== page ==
Friday, July 17th, 2009
Toilet paper: Everyday moments are teaching moments
Opening the curtains this morning, I saw a neighbor’s house decorated with toilet paper. A teenage boy lives at the home. The public display was pathetic as far as TP’ing a house goes. It looks the young vandals used a single roll.
I quickly beckoned my 5-year-old daughter to the window.
“Look out the window. The toilet paper fairy came last night!”
“I don’t believe you.”
“No, really. See for yourself. Right here at the window.”
[Some coaxing later, she's standing at the window.]
“See! I told you. You know the boy that lives there? I wonder what he put under his pillow to get the toilet paper fairy to visit.”
“I do not believe it is toilet paper.”
“Okay, get dressed. Let’s go investigate.”
[She gets dressed for the day and slips on shoes.]
[On our doorstep.]
“What do you think it is then? Look on the roof. There’s a toilet paper roll with toilet paper still on it.”
“I think it’s plastic.”
[We walk across the street and inspect the nearest bush. She touches the damp toilet paper – a fog still blankets our street. There's no denying this is toilet paper.]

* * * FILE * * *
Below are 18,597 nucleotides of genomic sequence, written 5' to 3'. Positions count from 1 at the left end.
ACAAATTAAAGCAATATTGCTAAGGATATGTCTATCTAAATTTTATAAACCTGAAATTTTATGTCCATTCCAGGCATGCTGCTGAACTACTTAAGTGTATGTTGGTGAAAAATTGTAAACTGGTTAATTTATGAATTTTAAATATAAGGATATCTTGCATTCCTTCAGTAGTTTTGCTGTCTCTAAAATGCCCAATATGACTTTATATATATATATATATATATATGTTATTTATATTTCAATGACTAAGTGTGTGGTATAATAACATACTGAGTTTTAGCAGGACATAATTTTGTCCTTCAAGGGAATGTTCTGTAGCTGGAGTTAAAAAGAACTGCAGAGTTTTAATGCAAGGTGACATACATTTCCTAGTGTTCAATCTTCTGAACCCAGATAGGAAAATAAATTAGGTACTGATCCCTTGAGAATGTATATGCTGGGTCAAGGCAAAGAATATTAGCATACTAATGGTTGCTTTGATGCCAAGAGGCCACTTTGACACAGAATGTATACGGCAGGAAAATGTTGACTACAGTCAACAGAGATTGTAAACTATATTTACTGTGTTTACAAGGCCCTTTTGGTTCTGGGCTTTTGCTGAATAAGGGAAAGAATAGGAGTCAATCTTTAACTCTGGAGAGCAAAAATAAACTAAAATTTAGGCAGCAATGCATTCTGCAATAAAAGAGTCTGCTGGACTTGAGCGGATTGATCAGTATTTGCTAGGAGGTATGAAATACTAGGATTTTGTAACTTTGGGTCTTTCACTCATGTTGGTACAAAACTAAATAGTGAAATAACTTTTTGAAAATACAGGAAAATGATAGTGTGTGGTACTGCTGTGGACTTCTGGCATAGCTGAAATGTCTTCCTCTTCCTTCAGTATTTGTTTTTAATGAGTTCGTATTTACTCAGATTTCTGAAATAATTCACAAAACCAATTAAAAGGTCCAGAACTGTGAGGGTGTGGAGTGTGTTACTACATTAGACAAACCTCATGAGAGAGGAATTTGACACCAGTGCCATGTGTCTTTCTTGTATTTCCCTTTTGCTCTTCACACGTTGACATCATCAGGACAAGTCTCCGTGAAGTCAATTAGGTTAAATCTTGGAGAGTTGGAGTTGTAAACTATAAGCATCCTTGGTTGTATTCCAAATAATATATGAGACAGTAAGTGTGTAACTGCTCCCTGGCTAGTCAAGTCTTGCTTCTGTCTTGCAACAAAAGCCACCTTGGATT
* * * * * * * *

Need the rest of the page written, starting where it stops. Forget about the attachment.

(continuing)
“What do you say now? It’s proof of the toilet paper fairy.”
“I think [the family] wanted it there. We should ask them.”
“That’s a good idea.”
I was impressed with her inherent skepticism and desire to investigate to understand the situation. She knew from the outset that my explanation was a joke. It’s important that I don’t automatically give her answers to every situation. Instead she should seek out evidence and form her own conclusions and be able to critically analyze the claims of others.
I admit this TP incident isn’t the greatest example of the above, but it’s a start.
We walked back inside and thought nothing of more of toilet paper until dinner time. When the subject came up again, we discussed our favored theories to explain the situation:
Mom: Space monkeys ravaged our banana bush and blasted off in their spaceship, but forgot to close their back door. Toilet paper fell out as a result.
I pointed out that we do not have a banana bush, and that bananas grow on trees. But space monkeys? Everyone knows they’re real.
Daughter: A hole was created in a passing airplane and the toilet paper fell out of the restroom. I asked how the hole was created and she said, “When the plane crashed.” I attempted to explain that her sequence of events was out of order, but she was having none of it.
Son: Grunt. [He's still not talking yet]
Me: “The boy that lives at the home tried to trick the TP fairy last night by placing a TP tube under his pillow. The fairy knows the family has plenty of toilet paper, so the fairy vengefully defaced the front yard knowing that the mother would blame her son and make him clean it up as a lesson.
As it turns out, the family seems to be on vacation. The toilet paper remained most of the day until someone came by to tend to the house.
This evening my daughter placed a toilet paper tube under her pillow. This was my response:
I hate to say it, but I suspect she’ll respond by wanting to provoke the toilet paper fairy further.